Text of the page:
Advance and Destroy: Patton as Commander in the Bulge
In the winter of 1944–1945, Hitler sought to divide Allied forces in the heavily forested Ardennes region of Luxembourg and Belgium. He deployed more than 400,000 troops in one of the last major German offensives of the war, which became known as the Battle of the Bulge, in a desperate attempt to regain the strategic initiative in the West. Hitler’s effort failed for a variety of reasons, but many historians assert that Lieutenant General George S. Patton Jr.’s Third Army was ultimately responsible for securing Allied victory. Although Patton has assumed a larger-than-life reputation for his leadership in the years since World War II, scholars have paid little attention to his generalship in the Ardennes following the relief of Bastogne.
In Advance and Destroy, Captain John Nelson Rickard explores the commander’s operational performance during the entire Ardennes campaign, through his “estimate of the situation,” the U.S. Army’s doctrinal approach to problem-solving. Patton’s day-by-day situational understanding of the Battle of the Bulge, as revealed through ULTRA intelligence and the influence of the other Allied generals on his decision-making, gives readers an in-depth, critical analysis of Patton’s overall effectiveness, measured in terms of mission accomplishment, his ability to gain and hold ground, and a cost-benefit analysis of his operations relative to the lives of his soldiers. The work not only debunks myths about one of America’s most controversial generals but provides new insights into his renowned military skill and colorful personality.
John Nelson Rickard, a captain in the Canadian Armed Forces and the Directorate of Army Training in Ontario, Canada, is the author of Patton at Bay: The Lorraine Campaign, 1944. He lives in Kingston, Ontario.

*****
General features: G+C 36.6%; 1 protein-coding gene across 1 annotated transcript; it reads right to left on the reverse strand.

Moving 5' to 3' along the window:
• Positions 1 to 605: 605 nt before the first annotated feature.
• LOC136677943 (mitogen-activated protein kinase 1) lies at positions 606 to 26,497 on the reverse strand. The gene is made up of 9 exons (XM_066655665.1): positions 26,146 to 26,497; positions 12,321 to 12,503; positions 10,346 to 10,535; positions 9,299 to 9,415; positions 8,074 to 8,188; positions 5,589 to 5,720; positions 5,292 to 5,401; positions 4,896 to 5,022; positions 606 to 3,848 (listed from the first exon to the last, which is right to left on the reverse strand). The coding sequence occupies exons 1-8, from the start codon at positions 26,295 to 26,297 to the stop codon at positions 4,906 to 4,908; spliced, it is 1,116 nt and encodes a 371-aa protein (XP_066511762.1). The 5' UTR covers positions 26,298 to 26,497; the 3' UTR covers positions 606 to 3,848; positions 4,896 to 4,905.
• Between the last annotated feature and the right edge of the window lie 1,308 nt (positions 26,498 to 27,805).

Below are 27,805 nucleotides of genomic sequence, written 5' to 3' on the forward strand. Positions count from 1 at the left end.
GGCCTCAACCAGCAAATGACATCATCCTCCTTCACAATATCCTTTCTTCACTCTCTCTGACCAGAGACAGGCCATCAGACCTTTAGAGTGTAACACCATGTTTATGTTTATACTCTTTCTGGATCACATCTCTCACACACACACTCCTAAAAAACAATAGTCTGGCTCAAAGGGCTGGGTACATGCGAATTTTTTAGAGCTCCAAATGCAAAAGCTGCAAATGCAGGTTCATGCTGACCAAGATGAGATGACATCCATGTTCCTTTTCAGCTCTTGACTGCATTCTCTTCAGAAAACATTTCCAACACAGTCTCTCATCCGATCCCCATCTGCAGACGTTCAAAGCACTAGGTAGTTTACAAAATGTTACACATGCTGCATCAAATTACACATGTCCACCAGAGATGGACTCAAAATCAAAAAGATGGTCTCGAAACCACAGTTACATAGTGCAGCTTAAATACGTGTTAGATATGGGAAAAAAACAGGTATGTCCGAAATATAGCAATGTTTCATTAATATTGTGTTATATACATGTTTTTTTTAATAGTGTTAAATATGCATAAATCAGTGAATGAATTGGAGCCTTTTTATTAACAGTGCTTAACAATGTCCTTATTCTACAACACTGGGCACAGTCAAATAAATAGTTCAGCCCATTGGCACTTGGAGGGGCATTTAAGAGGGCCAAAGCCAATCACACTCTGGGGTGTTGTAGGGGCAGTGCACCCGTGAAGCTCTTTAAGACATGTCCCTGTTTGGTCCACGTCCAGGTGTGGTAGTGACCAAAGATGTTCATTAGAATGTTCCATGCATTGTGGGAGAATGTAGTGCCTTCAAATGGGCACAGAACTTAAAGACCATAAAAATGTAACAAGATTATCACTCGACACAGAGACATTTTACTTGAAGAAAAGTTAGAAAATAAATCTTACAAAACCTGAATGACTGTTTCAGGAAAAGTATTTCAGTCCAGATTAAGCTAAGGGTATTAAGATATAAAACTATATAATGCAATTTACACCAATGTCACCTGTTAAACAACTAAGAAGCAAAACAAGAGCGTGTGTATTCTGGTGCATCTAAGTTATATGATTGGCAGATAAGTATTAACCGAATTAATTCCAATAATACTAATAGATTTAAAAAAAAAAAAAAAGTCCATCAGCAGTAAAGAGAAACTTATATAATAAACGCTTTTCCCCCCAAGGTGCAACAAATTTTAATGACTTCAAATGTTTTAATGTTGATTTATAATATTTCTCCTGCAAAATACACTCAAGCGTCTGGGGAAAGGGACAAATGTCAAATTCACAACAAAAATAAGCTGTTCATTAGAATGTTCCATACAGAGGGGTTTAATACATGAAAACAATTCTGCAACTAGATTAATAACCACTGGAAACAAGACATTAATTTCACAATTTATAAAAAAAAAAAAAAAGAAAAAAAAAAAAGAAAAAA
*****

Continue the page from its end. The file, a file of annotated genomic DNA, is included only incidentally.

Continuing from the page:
"With this new book on Patton's conduct of the Ardennes campaign, Rickard cements his reputation as one of our foremost analysts of the ground fighting in the ETO, 1944-45. This book is indespensible to student of the war in Europe."--Robert M. Citino, author of Quest for Decisive Victory: From Stalemate to Blitzkrieg in Europe, 1899-1940
“Rickard’s scholarship is impeccable. His presentation and mastery of the material is equally effective.”--Carlo D’Este, author of Patton: A Genius for War
"Advance and Destroy is the best book on operational command I have read. John Rickard’s success at merging events, intelligence, decisions, and commanders in real time is both gripping and successful in putting the reader inside the command posts and on the field during the Battle of the Ardennes. Clearly, the best in-depth examination of Patton the Commander ever done."--General Gordon R. Sullivan, USA (Ret.), 32nd Chief of Staff
"This is a detailed operational study of Patton's Third Army during the German counter-offensive in the Winter of 1944-45, Patton's finest hour. In this sequel to his Patton at Bay, Rickard examines Patton's decisions based on what was known at the time, force levels in action on both sides, terrain, weather, and directions from Eisenhower and Bradley." -- Library Journal
"Advance and Destroy bills itself as the 'first rigorous analysis' of Patton's generalship over the course of the entire Ardennes campaign. Clearly written and well researched, the volume fits that bill."--Military Periscope
"Examines [Patton's] strategy and actions during the Battle of the Bulge."--WWII History
"A tour de force on the history of the military art...Puts paid to the idea that nothing new can be said about this campaign about which so much has been written."--Army Magazine
"This book examines his strategy and actions during the Battle of the Bulge."--WWII History
Winner of the Army Historical Foundation Book Award for Operational/Battle History
“An informative historical study that creates a fascinating encounter between an event of great importance and a magnetic personality.”--H-Net Review
"A masterpiece on Patton's operational performance throughout the entire Ardennes campaign, from the first attacks to the relief of Bastogne and beyond the spring of 1945."--The Past in Review
"Apart from good history, author Rickard captures the essence of George Patton: conident, profane, and optimistic."--Journal of America's Military Past
"A detailed operational history."--Military Review